• Being an American means being free, educated, strong, and equal. It is a great honor to be called an American. Here, we have the freedom of speech, religion, the right to bare arms, and to be whoever you want to be. Yes there are a lot of laws and rules and regulations but over all we are a pretty individual country. We don’t have arranged marriages, we don’t have slavery, we don’t have to work at the age if five. I know all of these things seem ridiculous but some other countries have to encounter these harsh and unfair issues. There are so many things that other countries are not aloud to do and so many things that they are FORCED to do. Here, we always have a choice.
    Over all, America has some really educated people. We may not be the smartest people but we are intelligent. America does everything in its power to insure that everyone has the opportunity to have a good education. Whether its college, a trade school, a tech school, or a GED, a majority of American have some type of education. Im not going to lie, a lot of people don’t graduate from there high school, even more people choose not to expand their education after high school. That, however, is 100% their choice. America gave them the first push, if they continue on the path that is up to them.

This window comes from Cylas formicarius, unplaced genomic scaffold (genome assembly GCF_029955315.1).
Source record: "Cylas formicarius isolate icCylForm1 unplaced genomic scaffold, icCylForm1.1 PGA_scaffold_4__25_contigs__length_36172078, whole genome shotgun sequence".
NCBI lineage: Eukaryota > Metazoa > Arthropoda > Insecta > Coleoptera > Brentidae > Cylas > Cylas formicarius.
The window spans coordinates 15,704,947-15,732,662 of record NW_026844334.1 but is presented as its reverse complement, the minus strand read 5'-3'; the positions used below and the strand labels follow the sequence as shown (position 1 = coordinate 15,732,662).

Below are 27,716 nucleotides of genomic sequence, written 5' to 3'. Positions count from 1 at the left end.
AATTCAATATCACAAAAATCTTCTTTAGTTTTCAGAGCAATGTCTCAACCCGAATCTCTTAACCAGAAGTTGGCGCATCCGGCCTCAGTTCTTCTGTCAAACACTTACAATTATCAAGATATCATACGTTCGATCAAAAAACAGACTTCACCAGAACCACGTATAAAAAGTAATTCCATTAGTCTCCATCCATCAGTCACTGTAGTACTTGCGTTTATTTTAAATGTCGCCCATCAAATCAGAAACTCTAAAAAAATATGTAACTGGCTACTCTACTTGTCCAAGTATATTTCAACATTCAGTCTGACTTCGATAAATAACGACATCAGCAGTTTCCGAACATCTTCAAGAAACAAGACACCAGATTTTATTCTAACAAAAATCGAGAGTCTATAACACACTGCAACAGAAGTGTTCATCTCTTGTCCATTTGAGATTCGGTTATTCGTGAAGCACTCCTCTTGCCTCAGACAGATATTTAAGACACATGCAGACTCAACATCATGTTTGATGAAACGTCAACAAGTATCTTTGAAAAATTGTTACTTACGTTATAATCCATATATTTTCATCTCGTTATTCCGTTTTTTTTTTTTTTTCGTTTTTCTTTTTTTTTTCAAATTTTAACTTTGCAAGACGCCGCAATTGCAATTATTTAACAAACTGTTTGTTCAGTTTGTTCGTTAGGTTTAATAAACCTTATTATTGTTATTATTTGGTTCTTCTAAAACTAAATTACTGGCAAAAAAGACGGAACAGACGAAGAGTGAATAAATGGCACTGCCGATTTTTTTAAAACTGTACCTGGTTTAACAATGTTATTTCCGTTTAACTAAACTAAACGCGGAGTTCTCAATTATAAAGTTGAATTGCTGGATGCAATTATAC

When you here America you think of strength. Many people say we are strong because of the Army. I agree that our Army is a main factor in America’s strength but the overall reason is because as a people we come together and form a strong nation. We, the Americans, are the reason why America is seen as a strong country. We have been through a lot. More than a lot. We have come encounter with wars, natural disasters, depressions, recessions, riots, and so much more. At any given time we could have given up. But no, we stood strong and stuck together so that we could overcome all of the obstacles put in our way. Separated we fail, but together we prevail.
    Equality is the best part of being an American. Especially for someone like me. A female who is African American and Native American. I am in the minority all around. If we didn’t have equality i would have no rights. I am not going to lie, it took a lot if fights and time to form a equal America. But in the end all the fighting, waiting, and time payed off. Now women have the same rights as men. African Americans and every other minority have the same rights as Caucasians. There are still people who believe that some people are still beneath them but you can’t change everyone.
    Overall, America is a great place to live. Being granted the right to be called an American is also a great opportunity. There are still many flaws but no one and nothing is perfect. Anywhere you go will have flaws. I am just proud to be an American. (Raiya J)
  • I will not lie but it feels good to be an American. To me its the land of Freedom. The fact that us as Americans can fail and get back up and do it again without anybody talking down on us. I love that we can all be classified as equal school wise. I know in other countries kids do not have the same education as we do.